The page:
Monday, September 26, 2016

Patient Garden: A Tale of Two Beds

I like to keep track of things. I want to keep track of my farming processes. So here I blog about my process for "flipping" a bed--taking a bed that's finished with its previous crop and preparing it for the next crop.

Have I mentioned my new broadfork? A broadfork is a bigger, freaky, acrobatic version of a regular digging fork. I want to dig deeper and better. but still dig mostly with hand tools, so I decided to try the People's Broadfork from Meadow Creatures, which is supposed to loosen the soil to a depth of twelve inches. The cool thing about a broadfork is that you don't push it down with your knees like a regular garden fork or like a shovel. Instead, you climb on top of it, using your weight, rather than your muscles, to push the thing into the ground. See the woman in the picture on the Meadow Creatures site? Like that. My knees have expressed a rather firm "Don't push me," attitude lately, so I like the idea of putting less load on them.

(And, no, Meadow Creatures did not pay me with chicken wings or perfume samples or garden equipment or anything else to mention them. I just like the fork.)

So. Earlier this year, I grew peas in two beds. They finished off sometime in midsummer, and I got around to snipping the plants off at ground level (the ones that didn't just break off) in...August? The idea of snipping rather than yanking was to leave their roots in the soil to decay and add organic matter. No, I have no idea whether this is actually a valid strategy.

My bed-flipping steps were:

I yanked the ground staples that were securing the weed cloth over the two beds, uncovering a four foot by twelve foot strip of dirt.

I broadforked the two beds. This took me about fifteen minutes, which is far less time and effort than it would have taken to dig the beds much more shallowly with a shovel. The photo below shows the halfway point--the left-hand side is forked; the right is still fairly compacted soil.

Below is the bed fully forked, with the broadfork triumphantly posing. 

The broadfork leaves pretty big clods. as you can see in the photo. Or at least, it leaves pretty big clods the way I use it--I may just have bad broadfork technique. A shovel would do the same. A regular garden fork would break the soil up finer. I'm debating how I feel about this. If I needed a really fine seedbed, I guess I could fork and then shallow-till with the electric tiller. But the below are my usual steps.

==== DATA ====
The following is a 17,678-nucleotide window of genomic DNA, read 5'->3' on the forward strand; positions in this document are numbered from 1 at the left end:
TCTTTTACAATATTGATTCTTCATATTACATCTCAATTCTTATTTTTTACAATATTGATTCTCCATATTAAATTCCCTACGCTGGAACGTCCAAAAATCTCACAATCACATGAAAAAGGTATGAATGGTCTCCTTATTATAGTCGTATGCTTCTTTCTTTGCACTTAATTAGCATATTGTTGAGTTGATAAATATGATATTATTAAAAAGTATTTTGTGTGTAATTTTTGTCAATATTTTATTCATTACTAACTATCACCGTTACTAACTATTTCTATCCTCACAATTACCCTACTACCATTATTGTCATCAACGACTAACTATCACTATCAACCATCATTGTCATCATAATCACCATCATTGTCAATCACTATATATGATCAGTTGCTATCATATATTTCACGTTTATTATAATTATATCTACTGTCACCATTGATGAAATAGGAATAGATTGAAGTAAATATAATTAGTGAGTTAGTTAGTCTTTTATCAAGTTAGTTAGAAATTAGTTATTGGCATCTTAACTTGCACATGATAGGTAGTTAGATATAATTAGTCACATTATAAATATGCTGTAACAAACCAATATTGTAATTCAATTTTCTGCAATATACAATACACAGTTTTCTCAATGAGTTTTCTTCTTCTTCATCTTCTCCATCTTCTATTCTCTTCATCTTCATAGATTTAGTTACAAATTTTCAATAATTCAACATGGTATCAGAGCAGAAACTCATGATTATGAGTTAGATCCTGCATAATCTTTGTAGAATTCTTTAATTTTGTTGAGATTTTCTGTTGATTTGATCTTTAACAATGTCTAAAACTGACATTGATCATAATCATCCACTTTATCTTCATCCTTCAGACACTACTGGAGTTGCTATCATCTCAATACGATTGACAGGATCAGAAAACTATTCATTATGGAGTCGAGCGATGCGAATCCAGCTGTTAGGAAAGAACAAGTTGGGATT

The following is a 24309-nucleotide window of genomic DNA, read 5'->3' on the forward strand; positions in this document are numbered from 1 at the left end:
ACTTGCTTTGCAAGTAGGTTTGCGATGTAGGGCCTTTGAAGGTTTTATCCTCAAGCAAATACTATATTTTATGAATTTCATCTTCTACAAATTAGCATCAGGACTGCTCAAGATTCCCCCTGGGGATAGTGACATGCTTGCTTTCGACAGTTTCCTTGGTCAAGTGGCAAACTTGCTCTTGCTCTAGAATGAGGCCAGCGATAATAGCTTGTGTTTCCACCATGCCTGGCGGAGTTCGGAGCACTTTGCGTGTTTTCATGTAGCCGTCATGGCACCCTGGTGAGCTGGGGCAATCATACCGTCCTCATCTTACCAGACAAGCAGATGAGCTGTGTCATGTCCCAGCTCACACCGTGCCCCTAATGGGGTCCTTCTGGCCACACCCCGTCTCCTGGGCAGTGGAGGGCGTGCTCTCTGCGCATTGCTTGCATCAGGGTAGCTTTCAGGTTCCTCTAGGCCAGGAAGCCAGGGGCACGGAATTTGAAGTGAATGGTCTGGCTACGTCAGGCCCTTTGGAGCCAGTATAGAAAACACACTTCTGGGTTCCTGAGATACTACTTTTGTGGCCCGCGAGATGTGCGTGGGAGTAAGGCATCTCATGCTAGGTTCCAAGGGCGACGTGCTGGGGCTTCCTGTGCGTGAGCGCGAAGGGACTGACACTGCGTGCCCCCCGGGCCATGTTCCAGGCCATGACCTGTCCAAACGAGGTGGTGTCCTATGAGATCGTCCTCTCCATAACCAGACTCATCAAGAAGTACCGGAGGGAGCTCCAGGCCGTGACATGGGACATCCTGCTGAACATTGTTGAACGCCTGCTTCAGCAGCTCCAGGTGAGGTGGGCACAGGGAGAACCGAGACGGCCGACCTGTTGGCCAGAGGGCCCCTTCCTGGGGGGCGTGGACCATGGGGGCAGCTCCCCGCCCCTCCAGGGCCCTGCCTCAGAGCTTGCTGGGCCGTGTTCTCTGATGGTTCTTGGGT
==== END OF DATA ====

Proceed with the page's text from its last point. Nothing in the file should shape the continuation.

I sprinkled organic fertilizer over the whole space, using an amount at the high end of the cups-per-square-foot on the bag. I feel as if I should be composting or collecting herbivore manure or applying rock dust that will provide nutrients for years and/or brilliantly cover-cropping for fertility. But for now--bagged organic fertilizer. And sometimes rock phosphate. And I'm trying to find a reliable source of greensand.

And what about compost, you might ask? Well, I've been reading that I should perhaps minimize compost additions to avoid the threat of symphlans, and this bed got a generous dose of bagged organic compost before the peas. So no compost this round. These beds will probably get some when I refresh them again, maybe in late spring.

Then I broke up the big clods, by abusing my smaller hula hoe. You can see the job two-thirds done below. This is absolutely not what the hula hoe is made for, but it's by far my favorite tool for breaking up soil. I would be doing this if I had dug with a shovel or a conventional fork, too.

Then I manicured the bed. That is, I got down on my knees (Oof. Ow.) and ran my hands over the soil, squishing clods and smoothing it all out for a fairly even surface. 

Then I hooked up the watering.  The plan is to run three drills down each bed, so I plugged three lengths of mini soaker hose into the watering spine, each of them twelve feet long plus maneuvering slack.

Next, I re-covered the bed with the weed cloth, and cut slits for drills where the cloth previously had holes. Most of the ground is covered, and I can plant in the drills at whatever "spacing in the row" that I'd like to use.

Then I arranged the mini-soaker along the drills, and turned in the water for a leak test.

And it's done! Ready to plant. 

Other Images: Mine.

Sunday, September 25, 2016

Harvest: Parch Corn!

I grew parch corn!

You're not excited enough.


Are you excited yet? I can get louder.

Specifically, Supai Red parch corn. This is my second time trying to grow it, and many years of wanting to try it.

Now, I haven't technically "tried" it yet, because I haven't parched any. I tried and failed. I think it needs to dry a while longer.

What is parching, you may ask? I'm not actually sure; my understanding is that it's something almost, but not entirely, unlike popcorn. Or sort of like puffed rice You heat it and it "poofs." I think.

It's beautiful, isn't it? I was hoping for a couple of ears, but instead I got about forty. So, yay!

If it never parches, it's still flour corn. Apparently all parch corn is flour corn. (But not all flour corn is parch corn.) So I'll find a way to grind it.